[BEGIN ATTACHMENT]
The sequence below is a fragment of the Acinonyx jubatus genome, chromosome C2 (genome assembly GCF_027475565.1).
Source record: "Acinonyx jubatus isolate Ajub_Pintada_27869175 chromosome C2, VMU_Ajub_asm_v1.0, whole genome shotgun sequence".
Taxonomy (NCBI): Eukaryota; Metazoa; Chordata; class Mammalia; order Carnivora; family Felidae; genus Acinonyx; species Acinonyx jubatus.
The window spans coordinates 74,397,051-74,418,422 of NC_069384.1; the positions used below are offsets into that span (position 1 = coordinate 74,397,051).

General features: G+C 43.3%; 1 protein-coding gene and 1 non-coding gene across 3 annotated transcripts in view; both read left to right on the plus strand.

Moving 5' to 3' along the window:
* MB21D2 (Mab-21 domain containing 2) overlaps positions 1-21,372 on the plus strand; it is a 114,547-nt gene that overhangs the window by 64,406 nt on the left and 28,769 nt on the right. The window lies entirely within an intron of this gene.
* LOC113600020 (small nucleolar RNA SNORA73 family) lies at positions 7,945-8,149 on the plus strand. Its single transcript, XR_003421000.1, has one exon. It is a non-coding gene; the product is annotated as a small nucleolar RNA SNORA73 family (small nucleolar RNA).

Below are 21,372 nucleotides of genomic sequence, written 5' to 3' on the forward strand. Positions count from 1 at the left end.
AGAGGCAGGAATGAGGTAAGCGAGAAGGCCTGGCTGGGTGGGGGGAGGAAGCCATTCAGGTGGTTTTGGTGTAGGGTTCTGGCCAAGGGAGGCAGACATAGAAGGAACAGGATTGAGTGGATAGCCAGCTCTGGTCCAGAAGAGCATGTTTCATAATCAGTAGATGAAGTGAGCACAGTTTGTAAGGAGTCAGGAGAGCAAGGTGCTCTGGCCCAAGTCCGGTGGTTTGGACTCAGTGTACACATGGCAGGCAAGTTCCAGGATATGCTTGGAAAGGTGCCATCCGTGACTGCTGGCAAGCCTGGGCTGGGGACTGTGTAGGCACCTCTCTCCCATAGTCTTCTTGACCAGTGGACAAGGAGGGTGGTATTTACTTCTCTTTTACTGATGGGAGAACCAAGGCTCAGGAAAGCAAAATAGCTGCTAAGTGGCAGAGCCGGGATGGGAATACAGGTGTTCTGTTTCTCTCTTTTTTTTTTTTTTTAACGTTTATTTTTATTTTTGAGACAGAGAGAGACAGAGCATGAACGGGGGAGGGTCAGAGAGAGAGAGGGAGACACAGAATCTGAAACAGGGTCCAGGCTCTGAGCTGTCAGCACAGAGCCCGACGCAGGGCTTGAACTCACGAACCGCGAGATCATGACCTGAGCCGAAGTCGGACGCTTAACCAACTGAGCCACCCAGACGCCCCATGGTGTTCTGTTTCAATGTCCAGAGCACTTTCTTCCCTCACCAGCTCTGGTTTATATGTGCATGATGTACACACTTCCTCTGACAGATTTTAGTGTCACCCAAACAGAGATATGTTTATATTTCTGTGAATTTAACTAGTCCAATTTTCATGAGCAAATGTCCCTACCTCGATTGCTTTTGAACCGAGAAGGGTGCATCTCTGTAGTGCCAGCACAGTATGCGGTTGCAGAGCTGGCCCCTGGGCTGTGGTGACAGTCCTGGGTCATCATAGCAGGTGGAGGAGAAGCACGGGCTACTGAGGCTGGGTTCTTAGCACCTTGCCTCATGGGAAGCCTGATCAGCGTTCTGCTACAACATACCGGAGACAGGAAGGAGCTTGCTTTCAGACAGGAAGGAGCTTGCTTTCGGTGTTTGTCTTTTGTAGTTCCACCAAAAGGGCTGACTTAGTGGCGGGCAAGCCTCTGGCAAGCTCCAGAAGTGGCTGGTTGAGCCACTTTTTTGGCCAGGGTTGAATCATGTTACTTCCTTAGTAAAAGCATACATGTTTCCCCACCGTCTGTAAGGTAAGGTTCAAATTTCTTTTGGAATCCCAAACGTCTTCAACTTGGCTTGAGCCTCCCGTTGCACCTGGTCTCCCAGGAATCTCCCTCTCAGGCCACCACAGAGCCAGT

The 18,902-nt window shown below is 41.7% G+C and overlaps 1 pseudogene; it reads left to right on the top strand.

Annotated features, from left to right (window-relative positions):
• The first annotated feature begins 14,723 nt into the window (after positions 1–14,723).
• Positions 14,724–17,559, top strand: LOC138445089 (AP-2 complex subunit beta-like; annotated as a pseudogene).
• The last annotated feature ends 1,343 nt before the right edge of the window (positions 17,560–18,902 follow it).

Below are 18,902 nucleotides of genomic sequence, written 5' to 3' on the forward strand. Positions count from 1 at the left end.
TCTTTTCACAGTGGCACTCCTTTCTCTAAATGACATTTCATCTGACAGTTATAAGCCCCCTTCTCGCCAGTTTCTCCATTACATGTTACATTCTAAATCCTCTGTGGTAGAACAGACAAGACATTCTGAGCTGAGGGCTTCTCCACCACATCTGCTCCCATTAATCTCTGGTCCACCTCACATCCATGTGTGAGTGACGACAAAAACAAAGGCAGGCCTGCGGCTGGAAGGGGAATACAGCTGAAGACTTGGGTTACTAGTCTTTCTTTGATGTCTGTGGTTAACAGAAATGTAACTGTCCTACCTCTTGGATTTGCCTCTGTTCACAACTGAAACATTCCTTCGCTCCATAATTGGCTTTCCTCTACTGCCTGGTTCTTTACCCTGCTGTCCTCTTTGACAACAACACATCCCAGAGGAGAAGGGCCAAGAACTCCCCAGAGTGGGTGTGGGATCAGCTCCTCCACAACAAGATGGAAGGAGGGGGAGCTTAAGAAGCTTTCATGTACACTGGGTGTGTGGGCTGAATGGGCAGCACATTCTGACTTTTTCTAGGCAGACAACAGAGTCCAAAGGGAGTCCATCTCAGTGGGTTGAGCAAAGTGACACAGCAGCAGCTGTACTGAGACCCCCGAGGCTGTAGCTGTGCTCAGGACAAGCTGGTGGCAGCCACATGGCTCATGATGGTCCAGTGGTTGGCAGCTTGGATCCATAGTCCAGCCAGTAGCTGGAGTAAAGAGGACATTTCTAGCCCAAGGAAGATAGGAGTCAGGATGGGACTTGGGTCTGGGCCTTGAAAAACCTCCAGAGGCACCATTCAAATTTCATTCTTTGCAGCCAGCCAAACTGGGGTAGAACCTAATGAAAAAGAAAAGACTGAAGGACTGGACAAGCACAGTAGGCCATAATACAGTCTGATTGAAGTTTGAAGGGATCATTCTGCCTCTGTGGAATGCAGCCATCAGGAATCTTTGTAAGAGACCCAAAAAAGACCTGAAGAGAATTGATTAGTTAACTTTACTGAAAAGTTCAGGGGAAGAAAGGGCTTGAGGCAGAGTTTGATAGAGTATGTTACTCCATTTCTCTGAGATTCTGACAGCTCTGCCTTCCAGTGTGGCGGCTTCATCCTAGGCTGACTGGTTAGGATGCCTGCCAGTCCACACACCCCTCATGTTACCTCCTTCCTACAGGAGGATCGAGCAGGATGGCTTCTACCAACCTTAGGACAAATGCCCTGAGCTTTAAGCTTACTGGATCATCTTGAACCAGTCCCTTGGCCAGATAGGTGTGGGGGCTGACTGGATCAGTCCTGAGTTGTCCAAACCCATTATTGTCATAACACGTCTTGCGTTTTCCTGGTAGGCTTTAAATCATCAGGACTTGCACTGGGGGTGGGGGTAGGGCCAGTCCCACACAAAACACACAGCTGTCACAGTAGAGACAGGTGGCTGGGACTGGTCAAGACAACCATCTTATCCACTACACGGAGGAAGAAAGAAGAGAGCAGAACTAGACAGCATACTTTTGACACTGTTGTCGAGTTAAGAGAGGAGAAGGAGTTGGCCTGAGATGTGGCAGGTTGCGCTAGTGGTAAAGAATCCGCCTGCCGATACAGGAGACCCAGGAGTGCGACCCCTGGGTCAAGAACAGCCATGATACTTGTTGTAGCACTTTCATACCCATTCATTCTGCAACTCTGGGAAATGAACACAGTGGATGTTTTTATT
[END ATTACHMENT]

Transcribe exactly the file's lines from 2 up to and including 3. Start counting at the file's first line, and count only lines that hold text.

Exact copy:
Source record: "Acinonyx jubatus isolate Ajub_Pintada_27869175 chromosome C2, VMU_Ajub_asm_v1.0, whole genome shotgun sequence".
Taxonomy (NCBI): Eukaryota; Metazoa; Chordata; class Mammalia; order Carnivora; family Felidae; genus Acinonyx; species Acinonyx jubatus.